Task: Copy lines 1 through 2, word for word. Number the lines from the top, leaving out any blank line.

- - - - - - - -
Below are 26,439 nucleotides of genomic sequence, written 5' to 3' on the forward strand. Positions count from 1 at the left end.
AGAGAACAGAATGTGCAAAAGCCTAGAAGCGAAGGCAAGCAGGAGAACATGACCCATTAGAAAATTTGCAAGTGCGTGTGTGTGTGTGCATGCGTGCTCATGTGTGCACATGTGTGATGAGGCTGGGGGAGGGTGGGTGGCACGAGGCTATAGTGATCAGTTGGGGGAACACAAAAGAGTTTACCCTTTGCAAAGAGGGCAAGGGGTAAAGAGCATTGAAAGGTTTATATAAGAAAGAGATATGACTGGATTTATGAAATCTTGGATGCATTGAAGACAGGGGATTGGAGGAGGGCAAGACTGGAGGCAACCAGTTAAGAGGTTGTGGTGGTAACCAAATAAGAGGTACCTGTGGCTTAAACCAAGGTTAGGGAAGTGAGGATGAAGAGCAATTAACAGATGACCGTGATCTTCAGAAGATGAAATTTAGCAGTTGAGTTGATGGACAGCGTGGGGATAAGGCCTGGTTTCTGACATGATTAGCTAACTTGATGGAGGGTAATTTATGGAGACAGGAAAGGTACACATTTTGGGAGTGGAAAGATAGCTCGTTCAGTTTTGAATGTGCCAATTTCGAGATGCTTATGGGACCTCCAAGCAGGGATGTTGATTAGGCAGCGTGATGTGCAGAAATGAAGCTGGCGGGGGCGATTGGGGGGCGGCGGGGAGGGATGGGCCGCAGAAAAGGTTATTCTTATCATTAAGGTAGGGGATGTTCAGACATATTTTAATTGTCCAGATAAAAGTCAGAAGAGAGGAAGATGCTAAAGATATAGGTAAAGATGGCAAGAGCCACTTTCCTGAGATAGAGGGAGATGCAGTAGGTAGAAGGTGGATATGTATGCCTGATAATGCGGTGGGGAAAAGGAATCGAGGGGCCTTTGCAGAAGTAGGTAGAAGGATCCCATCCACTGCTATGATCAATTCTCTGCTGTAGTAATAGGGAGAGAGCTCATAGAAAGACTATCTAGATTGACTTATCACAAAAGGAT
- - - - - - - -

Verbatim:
Below are 26,439 nucleotides of genomic sequence, written 5' to 3' on the forward strand. Positions count from 1 at the left end.
AGAGAACAGAATGTGCAAAAGCCTAGAAGCGAAGGCAAGCAGGAGAACATGACCCATTAGAAAATTTGCAAGTGCGTGTGTGTGTGTGCATGCGTGCTCATGTGTGCACATGTGTGATGAGGCTGGGGGAGGGTGGGTGGCACGAGGCTATAGTGATCAGTTGGGGGAACACAAAAGAGTTTACCCTTTGCAAAGAGGGCAAGGGGTAAAGAGCATTGAAAGGTTTATATAAGAAAGAGATATGACTGGATTTATGAAATCTTGGATGCATTGAAGACAGGGGATTGGAGGAGGGCAAGACTGGAGGCAACCAGTTAAGAGGTTGTGGTGGTAACCAAATAAGAGGTACCTGTGGCTTAAACCAAGGTTAGGGAAGTGAGGATGAAGAGCAATTAACAGATGACCGTGATCTTCAGAAGATGAAATTTAGCAGTTGAGTTGATGGACAGCGTGGGGATAAGGCCTGGTTTCTGACATGATTAGCTAACTTGATGGAGGGTAATTTATGGAGACAGGAAAGGTACACATTTTGGGAGTGGAAAGATAGCTCGTTCAGTTTTGAATGTGCCAATTTCGAGATGCTTATGGGACCTCCAAGCAGGGATGTTGATTAGGCAGCGTGATGTGCAGAAATGAAGCTGGCGGGGGCGATTGGGGGGCGGCGGGGAGGGATGGGCCGCAGAAAAGGTTATTCTTATCATTAAGGTAGGGGATGTTCAGACATATTTTAATTGTCCAGATAAAAGTCAGAAGAGAGGAAGATGCTAAAGATATAGGTAAAGATGGCAAGAGCCACTTTCCTGAGATAGAGGGAGATGCAGTAGGTAGAAGGTGGATATGTATGCCTGATAATGCGGTGGGGAAAAGGAATCGAGGGGCCTTTGCAGAAGTAGGTAGAAGGATCCCATCCACTGCTATGATCAATTCTCTGCTGTAGTAATAGGGAGAGAGCTCATAGAAAGACTATCTAGATTGACTTATCACAAAAGGAT